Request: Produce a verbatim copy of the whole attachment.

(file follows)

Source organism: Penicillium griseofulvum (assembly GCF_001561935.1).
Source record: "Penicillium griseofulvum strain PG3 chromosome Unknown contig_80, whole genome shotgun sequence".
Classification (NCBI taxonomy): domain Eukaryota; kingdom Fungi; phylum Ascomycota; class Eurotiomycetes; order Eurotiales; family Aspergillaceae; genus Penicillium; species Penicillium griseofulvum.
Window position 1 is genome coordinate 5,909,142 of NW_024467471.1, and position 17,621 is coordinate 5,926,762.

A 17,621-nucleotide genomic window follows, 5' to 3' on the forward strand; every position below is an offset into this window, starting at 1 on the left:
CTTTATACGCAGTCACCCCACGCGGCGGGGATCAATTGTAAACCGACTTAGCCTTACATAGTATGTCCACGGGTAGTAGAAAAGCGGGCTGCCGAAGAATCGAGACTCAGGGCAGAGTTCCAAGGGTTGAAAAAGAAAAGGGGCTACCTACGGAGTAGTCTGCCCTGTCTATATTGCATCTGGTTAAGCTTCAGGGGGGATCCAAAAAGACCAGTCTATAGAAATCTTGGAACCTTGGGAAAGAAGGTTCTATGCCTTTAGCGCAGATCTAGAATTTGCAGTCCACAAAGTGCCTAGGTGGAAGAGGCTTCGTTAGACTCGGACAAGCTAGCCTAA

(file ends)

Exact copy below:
Source organism: Penicillium griseofulvum (assembly GCF_001561935.1).
Source record: "Penicillium griseofulvum strain PG3 chromosome Unknown contig_80, whole genome shotgun sequence".
Classification (NCBI taxonomy): domain Eukaryota; kingdom Fungi; phylum Ascomycota; class Eurotiomycetes; order Eurotiales; family Aspergillaceae; genus Penicillium; species Penicillium griseofulvum.
Window position 1 is genome coordinate 5,909,142 of NW_024467471.1, and position 17,621 is coordinate 5,926,762.

A 17,621-nucleotide genomic window follows, 5' to 3' on the forward strand; every position below is an offset into this window, starting at 1 on the left:
CTTTATACGCAGTCACCCCACGCGGCGGGGATCAATTGTAAACCGACTTAGCCTTACATAGTATGTCCACGGGTAGTAGAAAAGCGGGCTGCCGAAGAATCGAGACTCAGGGCAGAGTTCCAAGGGTTGAAAAAGAAAAGGGGCTACCTACGGAGTAGTCTGCCCTGTCTATATTGCATCTGGTTAAGCTTCAGGGGGGATCCAAAAAGACCAGTCTATAGAAATCTTGGAACCTTGGGAAAGAAGGTTCTATGCCTTTAGCGCAGATCTAGAATTTGCAGTCCACAAAGTGCCTAGGTGGAAGAGGCTTCGTTAGACTCGGACAAGCTAGCCTAA